For each of us, our level of preparedness is a matter of choice. Some prep for the minimum, some for longer periods. For the people back east who went without power for 10 to 14 days recently, a two weeks of food that didn't require much cooking or refrigeration - and some extra BBQ fuel - would have been a good thing!
For emergencies that bring neighborhoods together, there is another type of preparedness to consider. It's a hard one for me to remember because our household is all able-bodied adults. Some in the neighborhood struggle to make ends meet while raising their families or maintaining a 'sandwich household' (children and elderly parents). Children and the infirm elderly may be hit hard psychologically during an emergency. Children usually don't understand the gravity of the situation. The infirm elderly understand but may feel powerless, and even worse may feel like a burden, to their families. Keeping a few comfort or distraction items available may be a blessing to your neighbors.
I don't make these preps a 'budget item' but do consider them when the price is right. Let me explain:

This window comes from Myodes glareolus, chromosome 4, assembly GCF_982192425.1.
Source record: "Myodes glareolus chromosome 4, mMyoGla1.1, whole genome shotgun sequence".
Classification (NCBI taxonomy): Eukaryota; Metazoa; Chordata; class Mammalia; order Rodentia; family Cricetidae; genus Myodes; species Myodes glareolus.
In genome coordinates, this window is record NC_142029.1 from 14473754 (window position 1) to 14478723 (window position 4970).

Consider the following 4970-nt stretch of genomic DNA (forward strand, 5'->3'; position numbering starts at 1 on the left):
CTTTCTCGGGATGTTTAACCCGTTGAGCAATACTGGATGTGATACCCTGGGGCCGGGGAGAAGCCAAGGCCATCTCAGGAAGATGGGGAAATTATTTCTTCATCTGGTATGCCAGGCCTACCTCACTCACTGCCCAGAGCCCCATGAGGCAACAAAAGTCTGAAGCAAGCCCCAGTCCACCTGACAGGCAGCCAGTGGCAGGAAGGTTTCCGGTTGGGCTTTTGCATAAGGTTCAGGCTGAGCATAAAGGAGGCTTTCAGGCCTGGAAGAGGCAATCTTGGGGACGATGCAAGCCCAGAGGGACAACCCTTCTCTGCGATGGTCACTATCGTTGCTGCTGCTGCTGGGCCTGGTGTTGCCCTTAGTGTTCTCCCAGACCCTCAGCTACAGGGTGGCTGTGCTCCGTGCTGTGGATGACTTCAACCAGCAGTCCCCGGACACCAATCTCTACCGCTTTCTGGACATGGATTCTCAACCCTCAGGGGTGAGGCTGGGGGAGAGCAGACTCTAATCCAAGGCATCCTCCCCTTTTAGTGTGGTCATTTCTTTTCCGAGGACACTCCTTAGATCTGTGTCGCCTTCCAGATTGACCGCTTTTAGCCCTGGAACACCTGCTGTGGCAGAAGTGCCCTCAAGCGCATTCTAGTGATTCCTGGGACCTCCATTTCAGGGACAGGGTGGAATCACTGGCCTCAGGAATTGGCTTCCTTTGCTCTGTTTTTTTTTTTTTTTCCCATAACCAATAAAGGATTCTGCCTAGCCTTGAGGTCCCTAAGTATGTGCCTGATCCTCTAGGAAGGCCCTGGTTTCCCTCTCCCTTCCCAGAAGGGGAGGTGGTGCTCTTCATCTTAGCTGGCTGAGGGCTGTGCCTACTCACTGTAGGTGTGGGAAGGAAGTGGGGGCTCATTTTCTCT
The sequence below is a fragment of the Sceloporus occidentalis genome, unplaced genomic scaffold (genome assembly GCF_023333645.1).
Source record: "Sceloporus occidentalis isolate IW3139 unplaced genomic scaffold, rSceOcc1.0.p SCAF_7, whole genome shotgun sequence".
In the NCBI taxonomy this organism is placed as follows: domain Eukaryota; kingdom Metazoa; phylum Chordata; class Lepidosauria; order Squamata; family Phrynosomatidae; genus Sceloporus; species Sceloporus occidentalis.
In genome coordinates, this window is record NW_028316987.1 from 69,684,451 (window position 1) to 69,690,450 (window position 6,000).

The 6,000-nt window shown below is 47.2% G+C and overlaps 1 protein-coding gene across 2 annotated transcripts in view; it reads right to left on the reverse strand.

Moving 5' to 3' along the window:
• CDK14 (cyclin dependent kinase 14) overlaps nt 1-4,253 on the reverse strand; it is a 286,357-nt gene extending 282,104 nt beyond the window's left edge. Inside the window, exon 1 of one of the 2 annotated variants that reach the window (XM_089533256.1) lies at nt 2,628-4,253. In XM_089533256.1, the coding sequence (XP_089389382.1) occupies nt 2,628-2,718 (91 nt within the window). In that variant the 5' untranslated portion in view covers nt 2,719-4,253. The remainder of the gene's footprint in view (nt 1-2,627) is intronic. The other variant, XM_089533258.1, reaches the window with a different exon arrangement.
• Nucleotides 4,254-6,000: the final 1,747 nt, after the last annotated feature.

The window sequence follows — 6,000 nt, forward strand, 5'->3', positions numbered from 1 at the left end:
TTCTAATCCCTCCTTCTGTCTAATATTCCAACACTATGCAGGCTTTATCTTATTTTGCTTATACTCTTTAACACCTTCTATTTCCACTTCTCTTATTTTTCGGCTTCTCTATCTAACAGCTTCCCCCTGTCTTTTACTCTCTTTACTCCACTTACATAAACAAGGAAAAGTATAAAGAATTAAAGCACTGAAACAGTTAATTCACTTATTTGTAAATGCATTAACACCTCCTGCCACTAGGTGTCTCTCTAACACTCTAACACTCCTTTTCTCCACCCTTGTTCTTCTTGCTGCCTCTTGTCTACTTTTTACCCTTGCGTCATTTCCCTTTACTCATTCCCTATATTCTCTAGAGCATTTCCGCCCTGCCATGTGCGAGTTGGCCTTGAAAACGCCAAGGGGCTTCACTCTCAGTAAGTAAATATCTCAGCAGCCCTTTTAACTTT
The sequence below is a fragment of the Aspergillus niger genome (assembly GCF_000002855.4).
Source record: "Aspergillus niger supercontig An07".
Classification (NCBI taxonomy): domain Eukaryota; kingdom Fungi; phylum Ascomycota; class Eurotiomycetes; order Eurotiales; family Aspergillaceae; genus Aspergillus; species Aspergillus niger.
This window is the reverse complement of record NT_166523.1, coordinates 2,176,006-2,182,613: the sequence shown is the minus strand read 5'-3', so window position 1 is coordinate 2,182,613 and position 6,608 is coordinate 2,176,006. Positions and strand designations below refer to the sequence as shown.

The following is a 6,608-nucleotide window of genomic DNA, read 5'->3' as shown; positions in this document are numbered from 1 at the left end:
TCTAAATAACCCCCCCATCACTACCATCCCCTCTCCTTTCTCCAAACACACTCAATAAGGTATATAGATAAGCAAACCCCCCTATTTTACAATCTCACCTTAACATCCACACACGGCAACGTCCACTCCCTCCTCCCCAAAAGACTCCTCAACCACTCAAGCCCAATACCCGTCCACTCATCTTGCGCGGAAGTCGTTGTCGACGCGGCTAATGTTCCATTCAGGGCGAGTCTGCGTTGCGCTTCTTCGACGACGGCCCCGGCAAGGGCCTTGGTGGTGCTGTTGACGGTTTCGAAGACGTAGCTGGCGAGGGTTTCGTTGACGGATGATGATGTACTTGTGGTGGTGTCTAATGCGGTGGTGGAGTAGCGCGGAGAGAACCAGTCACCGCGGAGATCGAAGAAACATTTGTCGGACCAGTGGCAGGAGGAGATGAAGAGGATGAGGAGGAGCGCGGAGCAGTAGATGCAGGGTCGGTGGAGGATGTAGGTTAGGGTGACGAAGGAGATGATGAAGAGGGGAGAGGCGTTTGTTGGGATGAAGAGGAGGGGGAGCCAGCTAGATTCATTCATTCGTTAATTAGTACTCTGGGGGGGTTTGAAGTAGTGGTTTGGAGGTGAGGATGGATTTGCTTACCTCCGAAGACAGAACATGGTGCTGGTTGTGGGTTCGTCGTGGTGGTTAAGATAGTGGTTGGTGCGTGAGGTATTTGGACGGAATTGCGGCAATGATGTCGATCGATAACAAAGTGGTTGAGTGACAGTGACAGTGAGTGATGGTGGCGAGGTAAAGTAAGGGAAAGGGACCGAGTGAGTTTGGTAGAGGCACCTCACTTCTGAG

I keep my eyes open for a few items that could be useful my friends or neighbors. Some examples include: at the annual work safety fair (last one was conveniently a month before I retired!!) I picked up some of the freebies for kids - a coloring book on fire safety, a bee-shaped squeezy toy. I also grabbed a few other comfort items to include a water bottle, a paperback New Testament with Psalms, a couple of small sewing kits, a small stuffed toy (the dog pilfered the last one), an educational deck of playing cards, a small flashlight. I do the same at other 'fairs' around town. When clipping coupons, I clip the huge bargains for applicable products -- like a tube of name brand dental adhesive for $1 ($1 off manufacturer's coupon and $1 store coupon PLUS on sale -- happens about 2X a year), or a coupon for a free 'trial size' of adult incontinence undies. If I can get a pack of one to three for $2 or less, they 'go in the box.' Another source is Bath and Body Works. Occasionally they have some 75% off clearance items that are good candidates. This week they had a 3-pack of small nail files (emery boards) for 50 cents. That worked out to 17 cents per nail file. Travel take you to a hotel? Throw the unopened bottle of mouthwash or shower cap in your suitcase.
Yes, I keep one cardboard 'banker box' (about 1 cubic foot in size) of these items in my preparedness supplies. My total expense for the contents was less than $10. In a shelter-in-place emergency, these are available if needed. Our last such emergency was the Feb 2011 deep freeze and loss of natural gas (heat and stove) for about 25% of the local population. Mercifully, it was only three days and didn't require breaking out these items. Who knows what the next one will bring?